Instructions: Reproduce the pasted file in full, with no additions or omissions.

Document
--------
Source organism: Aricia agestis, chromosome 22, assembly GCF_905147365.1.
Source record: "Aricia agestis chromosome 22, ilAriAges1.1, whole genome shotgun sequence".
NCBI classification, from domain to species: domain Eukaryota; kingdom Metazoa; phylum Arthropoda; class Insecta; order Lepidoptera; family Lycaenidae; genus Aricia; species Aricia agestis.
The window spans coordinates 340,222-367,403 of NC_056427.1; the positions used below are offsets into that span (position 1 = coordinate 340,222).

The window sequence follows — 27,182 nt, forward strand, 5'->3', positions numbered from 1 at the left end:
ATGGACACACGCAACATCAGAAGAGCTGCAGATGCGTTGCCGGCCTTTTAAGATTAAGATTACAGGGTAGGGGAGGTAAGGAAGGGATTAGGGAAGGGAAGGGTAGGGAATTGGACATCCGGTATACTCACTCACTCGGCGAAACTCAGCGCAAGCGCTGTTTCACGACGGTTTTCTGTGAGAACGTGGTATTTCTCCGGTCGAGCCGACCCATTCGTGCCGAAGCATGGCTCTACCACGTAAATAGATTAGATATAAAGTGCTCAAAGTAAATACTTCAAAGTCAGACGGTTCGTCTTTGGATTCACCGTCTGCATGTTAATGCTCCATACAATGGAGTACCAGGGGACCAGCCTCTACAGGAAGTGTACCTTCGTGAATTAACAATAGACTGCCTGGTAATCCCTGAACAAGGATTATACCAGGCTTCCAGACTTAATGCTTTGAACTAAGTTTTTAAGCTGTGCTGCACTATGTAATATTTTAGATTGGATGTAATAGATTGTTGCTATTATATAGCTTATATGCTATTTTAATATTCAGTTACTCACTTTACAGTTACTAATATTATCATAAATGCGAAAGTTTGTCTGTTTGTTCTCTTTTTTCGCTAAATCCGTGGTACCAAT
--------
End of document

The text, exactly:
Source organism: Aricia agestis, chromosome 22, assembly GCF_905147365.1.
Source record: "Aricia agestis chromosome 22, ilAriAges1.1, whole genome shotgun sequence".
NCBI classification, from domain to species: domain Eukaryota; kingdom Metazoa; phylum Arthropoda; class Insecta; order Lepidoptera; family Lycaenidae; genus Aricia; species Aricia agestis.
The window spans coordinates 340,222-367,403 of NC_056427.1; the positions used below are offsets into that span (position 1 = coordinate 340,222).

The window sequence follows — 27,182 nt, forward strand, 5'->3', positions numbered from 1 at the left end:
ATGGACACACGCAACATCAGAAGAGCTGCAGATGCGTTGCCGGCCTTTTAAGATTAAGATTACAGGGTAGGGGAGGTAAGGAAGGGATTAGGGAAGGGAAGGGTAGGGAATTGGACATCCGGTATACTCACTCACTCGGCGAAACTCAGCGCAAGCGCTGTTTCACGACGGTTTTCTGTGAGAACGTGGTATTTCTCCGGTCGAGCCGACCCATTCGTGCCGAAGCATGGCTCTACCACGTAAATAGATTAGATATAAAGTGCTCAAAGTAAATACTTCAAAGTCAGACGGTTCGTCTTTGGATTCACCGTCTGCATGTTAATGCTCCATACAATGGAGTACCAGGGGACCAGCCTCTACAGGAAGTGTACCTTCGTGAATTAACAATAGACTGCCTGGTAATCCCTGAACAAGGATTATACCAGGCTTCCAGACTTAATGCTTTGAACTAAGTTTTTAAGCTGTGCTGCACTATGTAATATTTTAGATTGGATGTAATAGATTGTTGCTATTATATAGCTTATATGCTATTTTAATATTCAGTTACTCACTTTACAGTTACTAATATTATCATAAATGCGAAAGTTTGTCTGTTTGTTCTCTTTTTTCGCTAAATCCGTGGTACCAAT